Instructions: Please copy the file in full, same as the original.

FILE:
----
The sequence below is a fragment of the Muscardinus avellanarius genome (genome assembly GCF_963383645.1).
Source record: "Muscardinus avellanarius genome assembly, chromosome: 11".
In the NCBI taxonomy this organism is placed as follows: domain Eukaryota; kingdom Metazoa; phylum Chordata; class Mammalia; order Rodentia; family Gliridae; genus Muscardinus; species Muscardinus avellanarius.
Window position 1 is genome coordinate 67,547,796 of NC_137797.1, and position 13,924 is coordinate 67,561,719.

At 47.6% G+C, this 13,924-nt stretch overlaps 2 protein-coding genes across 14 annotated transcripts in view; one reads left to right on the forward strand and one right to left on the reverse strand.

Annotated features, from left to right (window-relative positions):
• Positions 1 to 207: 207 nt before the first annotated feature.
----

The sequence below is a fragment of the Muscardinus avellanarius genome (genome assembly GCF_963383645.1).
Source record: "Muscardinus avellanarius genome assembly, chromosome: 11".
In the NCBI taxonomy this organism is placed as follows: domain Eukaryota; kingdom Metazoa; phylum Chordata; class Mammalia; order Rodentia; family Gliridae; genus Muscardinus; species Muscardinus avellanarius.
Window position 1 is genome coordinate 67,547,796 of NC_137797.1, and position 13,924 is coordinate 67,561,719.

At 47.6% G+C, this 13,924-nt stretch overlaps 2 protein-coding genes across 14 annotated transcripts in view; one reads left to right on the forward strand and one right to left on the reverse strand.

Annotated features, from left to right (window-relative positions):
• Positions 1 to 207: 207 nt before the first annotated feature.